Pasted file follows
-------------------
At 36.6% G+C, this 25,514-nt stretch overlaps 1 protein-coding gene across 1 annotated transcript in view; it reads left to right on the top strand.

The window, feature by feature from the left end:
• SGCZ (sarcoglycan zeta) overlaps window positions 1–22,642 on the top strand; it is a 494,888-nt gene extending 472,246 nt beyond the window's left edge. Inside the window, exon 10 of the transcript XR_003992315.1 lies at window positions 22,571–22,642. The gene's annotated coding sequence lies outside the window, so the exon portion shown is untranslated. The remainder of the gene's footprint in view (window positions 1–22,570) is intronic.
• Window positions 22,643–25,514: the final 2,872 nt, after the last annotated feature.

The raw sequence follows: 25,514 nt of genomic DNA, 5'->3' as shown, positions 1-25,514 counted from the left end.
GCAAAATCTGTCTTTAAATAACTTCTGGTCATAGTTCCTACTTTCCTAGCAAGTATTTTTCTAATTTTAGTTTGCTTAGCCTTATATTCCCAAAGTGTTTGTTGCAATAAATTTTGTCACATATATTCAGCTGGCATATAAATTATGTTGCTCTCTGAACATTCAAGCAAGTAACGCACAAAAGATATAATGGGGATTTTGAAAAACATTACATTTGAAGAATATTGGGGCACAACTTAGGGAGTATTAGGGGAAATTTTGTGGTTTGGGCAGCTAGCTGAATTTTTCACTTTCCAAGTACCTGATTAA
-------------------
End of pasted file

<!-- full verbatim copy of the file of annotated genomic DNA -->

At 36.6% G+C, this 25,514-nt stretch overlaps 1 protein-coding gene across 1 annotated transcript in view; it reads left to right on the top strand.

The window, feature by feature from the left end:
• SGCZ (sarcoglycan zeta) overlaps window positions 1–22,642 on the top strand; it is a 494,888-nt gene extending 472,246 nt beyond the window's left edge. Inside the window, exon 10 of the transcript XR_003992315.1 lies at window positions 22,571–22,642. The gene's annotated coding sequence lies outside the window, so the exon portion shown is untranslated. The remainder of the gene's footprint in view (window positions 1–22,570) is intronic.
• Window positions 22,643–25,514: the final 2,872 nt, after the last annotated feature.

The raw sequence follows: 25,514 nt of genomic DNA, 5'->3' as shown, positions 1-25,514 counted from the left end.
GCAAAATCTGTCTTTAAATAACTTCTGGTCATAGTTCCTACTTTCCTAGCAAGTATTTTTCTAATTTTAGTTTGCTTAGCCTTATATTCCCAAAGTGTTTGTTGCAATAAATTTTGTCACATATATTCAGCTGGCATATAAATTATGTTGCTCTCTGAACATTCAAGCAAGTAACGCACAAAAGATATAATGGGGATTTTGAAAAACATTACATTTGAAGAATATTGGGGCACAACTTAGGGAGTATTAGGGGAAATTTTGTGGTTTGGGCAGCTAGCTGAATTTTTCACTTTCCAAGTACCTGATTAA